Because the analogue rovers are based on commercial vehicles, they can up to a point inherit some of the benefits of the well-established ergonomic design processes used by automobile makers. It is reasonable to expect that driving on Mars will be similar in many ways to off-road driving on Earth. In fact, driving a well-appointed, all-terrain camper would be good approximation. However, a pressurised rover is different in that it requires an environmentally-controlled cabin, an airlock, provision for spacesuits and probably specialised science equipment such as a sample transfer port, a glovebox, and science workstation. The Everest and Ares designs did aim to approximate these, but delivered with mixed degrees of success. At this stage, many items of equipment were rudimentary, such as the rover-to-habitat radio link, which consisted of short range UHF handheld units via a repeater for all trials, and which was less than perfectly reliable. Furthermore, most operational procedures were being tried for the first time, such as the crew size and composition, the driving speed, EVA times and communication protocols
The trials were carried out during a week of favourable weather in March, 2003. Crews were able to complete nearly all required measurements. An attempt to estimate non-endothermic physical activity of the crew with pedometers did not succeed due to instrument failure. The trials conformed to the mission plan in all but one instance, where a suit helmet accident in the Everest forced an alteration to made to the third science EVA and subsequent transfer to habitat. The TLX data collection was adjusted accordingly. Given the rudimentary facilities available in the vehicles, few differences were expected between certain subsystem ratings. For example, all navigation was performed using a handheld GPS unit, rather than a built-in navigation console.
Aonia. This is an unmodified Nissan 1998 Pathfinder SUV 4.6m long, 1.8m wide and 1.7m high. . Not part of the original test plan, this vehicle was included in response to a request from the University of Michigan team. Critics had argued that their building a special vehicle was unnecessary, since an ordinary SUV would serve. These arguments were attended by general questions about the minimum practical size for a pressurised vehicle. Relative to orthodox vehicle designs, could a smaller, less massive pressurised vehicle, with the associated payload transport savings, adequately serve? Would it be practical to depressurise the whole vehicle interior each EVA, eliminating the bulky and heavy airlock? Such a vehicle would be approximately analogous to the Apollo LEM.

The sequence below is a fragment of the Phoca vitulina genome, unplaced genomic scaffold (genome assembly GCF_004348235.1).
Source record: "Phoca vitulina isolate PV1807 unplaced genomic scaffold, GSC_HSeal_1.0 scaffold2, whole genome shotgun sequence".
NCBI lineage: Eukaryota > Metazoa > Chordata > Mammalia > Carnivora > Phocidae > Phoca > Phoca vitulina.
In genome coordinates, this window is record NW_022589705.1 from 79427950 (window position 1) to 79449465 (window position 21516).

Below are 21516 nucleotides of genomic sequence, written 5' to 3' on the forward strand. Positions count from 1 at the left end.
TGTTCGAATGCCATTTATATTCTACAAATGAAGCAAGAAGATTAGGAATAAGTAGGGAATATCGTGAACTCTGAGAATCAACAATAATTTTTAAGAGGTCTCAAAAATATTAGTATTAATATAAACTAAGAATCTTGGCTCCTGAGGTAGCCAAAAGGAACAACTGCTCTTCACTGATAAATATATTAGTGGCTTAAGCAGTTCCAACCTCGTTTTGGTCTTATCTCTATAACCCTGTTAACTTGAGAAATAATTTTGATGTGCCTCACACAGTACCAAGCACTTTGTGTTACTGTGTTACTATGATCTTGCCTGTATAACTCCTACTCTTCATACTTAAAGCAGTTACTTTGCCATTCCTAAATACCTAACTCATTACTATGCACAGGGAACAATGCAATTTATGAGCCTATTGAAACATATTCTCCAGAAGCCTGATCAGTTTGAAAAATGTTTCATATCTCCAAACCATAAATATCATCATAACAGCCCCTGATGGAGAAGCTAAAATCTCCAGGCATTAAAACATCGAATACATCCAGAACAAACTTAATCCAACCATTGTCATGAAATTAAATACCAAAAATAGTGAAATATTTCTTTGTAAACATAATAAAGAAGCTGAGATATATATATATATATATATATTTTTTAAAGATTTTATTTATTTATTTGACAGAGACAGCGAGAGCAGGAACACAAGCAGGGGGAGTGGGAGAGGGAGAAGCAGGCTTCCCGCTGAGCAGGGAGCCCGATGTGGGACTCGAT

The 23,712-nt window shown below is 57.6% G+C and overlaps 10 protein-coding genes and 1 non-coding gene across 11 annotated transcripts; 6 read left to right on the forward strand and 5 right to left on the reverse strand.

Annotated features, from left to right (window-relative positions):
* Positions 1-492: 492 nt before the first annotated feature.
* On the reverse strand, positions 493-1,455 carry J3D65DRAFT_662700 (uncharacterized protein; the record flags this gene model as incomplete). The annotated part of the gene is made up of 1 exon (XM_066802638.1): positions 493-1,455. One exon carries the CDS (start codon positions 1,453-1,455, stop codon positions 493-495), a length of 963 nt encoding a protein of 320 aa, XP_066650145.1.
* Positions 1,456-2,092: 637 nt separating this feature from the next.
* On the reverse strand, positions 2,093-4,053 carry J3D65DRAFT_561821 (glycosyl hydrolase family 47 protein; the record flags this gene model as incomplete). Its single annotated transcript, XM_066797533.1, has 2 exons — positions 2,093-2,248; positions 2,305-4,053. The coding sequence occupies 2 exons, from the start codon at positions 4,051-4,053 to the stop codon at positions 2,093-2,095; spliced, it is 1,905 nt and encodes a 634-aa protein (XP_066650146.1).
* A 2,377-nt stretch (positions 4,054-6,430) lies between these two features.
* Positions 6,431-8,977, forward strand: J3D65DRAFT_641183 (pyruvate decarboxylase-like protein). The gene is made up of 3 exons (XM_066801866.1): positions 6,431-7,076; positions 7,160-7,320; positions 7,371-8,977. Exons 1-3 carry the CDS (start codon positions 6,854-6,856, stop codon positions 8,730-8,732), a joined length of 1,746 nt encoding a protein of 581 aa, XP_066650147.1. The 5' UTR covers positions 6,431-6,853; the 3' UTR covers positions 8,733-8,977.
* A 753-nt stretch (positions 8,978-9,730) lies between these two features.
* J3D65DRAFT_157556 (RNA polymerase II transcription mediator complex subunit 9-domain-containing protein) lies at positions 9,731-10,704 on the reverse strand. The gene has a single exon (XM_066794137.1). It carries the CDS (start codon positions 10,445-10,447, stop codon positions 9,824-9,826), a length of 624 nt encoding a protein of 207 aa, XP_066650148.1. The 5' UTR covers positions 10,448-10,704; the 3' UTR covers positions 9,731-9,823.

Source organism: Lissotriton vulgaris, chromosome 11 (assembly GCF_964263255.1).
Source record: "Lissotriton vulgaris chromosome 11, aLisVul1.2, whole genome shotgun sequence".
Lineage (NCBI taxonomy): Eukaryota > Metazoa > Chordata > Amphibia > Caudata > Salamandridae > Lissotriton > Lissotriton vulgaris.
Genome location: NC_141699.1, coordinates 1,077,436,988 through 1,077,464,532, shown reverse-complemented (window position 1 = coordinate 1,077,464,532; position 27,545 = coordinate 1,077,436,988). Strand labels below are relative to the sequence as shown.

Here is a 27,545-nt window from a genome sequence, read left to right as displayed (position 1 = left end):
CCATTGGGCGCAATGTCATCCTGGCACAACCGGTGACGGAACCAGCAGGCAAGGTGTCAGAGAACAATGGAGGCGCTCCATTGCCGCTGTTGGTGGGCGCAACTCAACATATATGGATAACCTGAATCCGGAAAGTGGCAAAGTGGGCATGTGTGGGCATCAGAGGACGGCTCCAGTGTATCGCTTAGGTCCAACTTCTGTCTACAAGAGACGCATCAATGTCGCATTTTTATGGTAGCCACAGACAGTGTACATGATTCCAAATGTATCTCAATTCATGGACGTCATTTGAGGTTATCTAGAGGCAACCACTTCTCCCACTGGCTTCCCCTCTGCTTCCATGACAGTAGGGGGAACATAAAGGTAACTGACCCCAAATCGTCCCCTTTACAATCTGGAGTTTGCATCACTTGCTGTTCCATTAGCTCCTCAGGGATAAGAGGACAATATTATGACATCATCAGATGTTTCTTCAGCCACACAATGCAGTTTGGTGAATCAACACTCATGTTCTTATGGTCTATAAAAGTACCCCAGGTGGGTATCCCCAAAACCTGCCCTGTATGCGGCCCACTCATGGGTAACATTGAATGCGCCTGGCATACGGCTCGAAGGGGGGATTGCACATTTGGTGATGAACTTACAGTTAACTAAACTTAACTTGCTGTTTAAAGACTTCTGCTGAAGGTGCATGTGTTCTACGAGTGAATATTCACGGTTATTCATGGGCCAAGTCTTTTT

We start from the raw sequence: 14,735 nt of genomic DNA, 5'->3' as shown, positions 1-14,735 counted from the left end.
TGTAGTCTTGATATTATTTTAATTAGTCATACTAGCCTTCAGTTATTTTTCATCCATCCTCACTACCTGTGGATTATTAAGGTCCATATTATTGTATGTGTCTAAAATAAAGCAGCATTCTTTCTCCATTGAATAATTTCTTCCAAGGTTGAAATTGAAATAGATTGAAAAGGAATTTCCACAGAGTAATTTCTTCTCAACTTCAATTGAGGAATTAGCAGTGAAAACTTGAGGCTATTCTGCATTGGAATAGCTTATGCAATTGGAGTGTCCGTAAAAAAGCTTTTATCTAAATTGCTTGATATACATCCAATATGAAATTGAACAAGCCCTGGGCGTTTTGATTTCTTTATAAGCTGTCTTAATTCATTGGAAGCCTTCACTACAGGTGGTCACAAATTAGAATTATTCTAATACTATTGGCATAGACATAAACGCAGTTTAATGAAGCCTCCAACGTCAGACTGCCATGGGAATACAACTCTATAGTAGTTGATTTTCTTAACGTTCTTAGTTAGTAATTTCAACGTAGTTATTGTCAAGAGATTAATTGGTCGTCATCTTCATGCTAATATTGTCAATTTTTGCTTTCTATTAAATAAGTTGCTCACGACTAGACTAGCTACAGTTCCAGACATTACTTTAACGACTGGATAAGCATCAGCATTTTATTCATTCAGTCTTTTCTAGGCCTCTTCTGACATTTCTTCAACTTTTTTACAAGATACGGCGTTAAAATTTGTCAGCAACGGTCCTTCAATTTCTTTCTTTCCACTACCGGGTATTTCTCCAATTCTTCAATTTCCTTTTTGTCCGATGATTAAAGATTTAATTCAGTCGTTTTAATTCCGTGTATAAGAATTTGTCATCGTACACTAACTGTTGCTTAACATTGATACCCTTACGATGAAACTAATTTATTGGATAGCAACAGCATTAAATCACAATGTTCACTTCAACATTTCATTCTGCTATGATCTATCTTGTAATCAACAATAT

In some ways the Aonia did not fit well into the experimental design: with no kitchen, bathroom or crew table, those elements could not be assessed. Having the most glass, it was favoured in terms of visibility (MU= 7.7) and lighting (MU=8.4), but although Aonia was comfortable to drive (MU=8.0) - probably on account of being the smallest, most conventional vehicle - it was not otherwise practical for this day-long sampling mission. Even over the mission duration of approximately 6 hours, the lack of toilet and washing facilities made working in the field uncomfortable; longer sorties would be out of the question1. Most noticeable was the discomfort of ingress/egress, which was rated on average over 4 points less useable than the other vehicles. Furthermore, in Figure 2 the TLX scores show that during ingress/egress the crew were loaded much higher in Aonia (mean WWL=68.4) than with ARES and Everest (mean WWL=45.9 and 45.3, respectively). The subjects were observed to have difficulty donning and doffing suit helmets and life support backpacks within the cabin. The low roof (172cm from ground), non-deformable seat backs and interior fitments substantially interfered with these operations drawing comments such as "...the conditions were physically uncomfortable, approaching painful" and "...so awkward that muscle strains and bruises are possible". It was not possible to move about inside the vehicle when sealed, and the engineer/driver was forced out of the shirt-sleeve environment during the science EVAs. Finally, with no laboratory, options for science work are limited to on-site sample collection and storage only. These constraints would not sufficiently distinguish a vehicle of this kind from an unpressurised rover to make it a viable option.
Figure 2. Mean TLX WWL scores for the six task components by vehicle design
Ares. This is a modified GMC Vandura 2500 light truck, 6.35m long, 2.41m wide and 2.84m high. Electrical power is provided from a 110V 100W inverter on the vehicle battery. Potable water is supplied from an internal 40 gallon tank; at present no recycling is enabled. Extra equipment includes two lateral sample transfer hatches at the rear sides, one of which opens into a custom-built glove box for samples, and a curtained-off RV shower/toilet cubicle.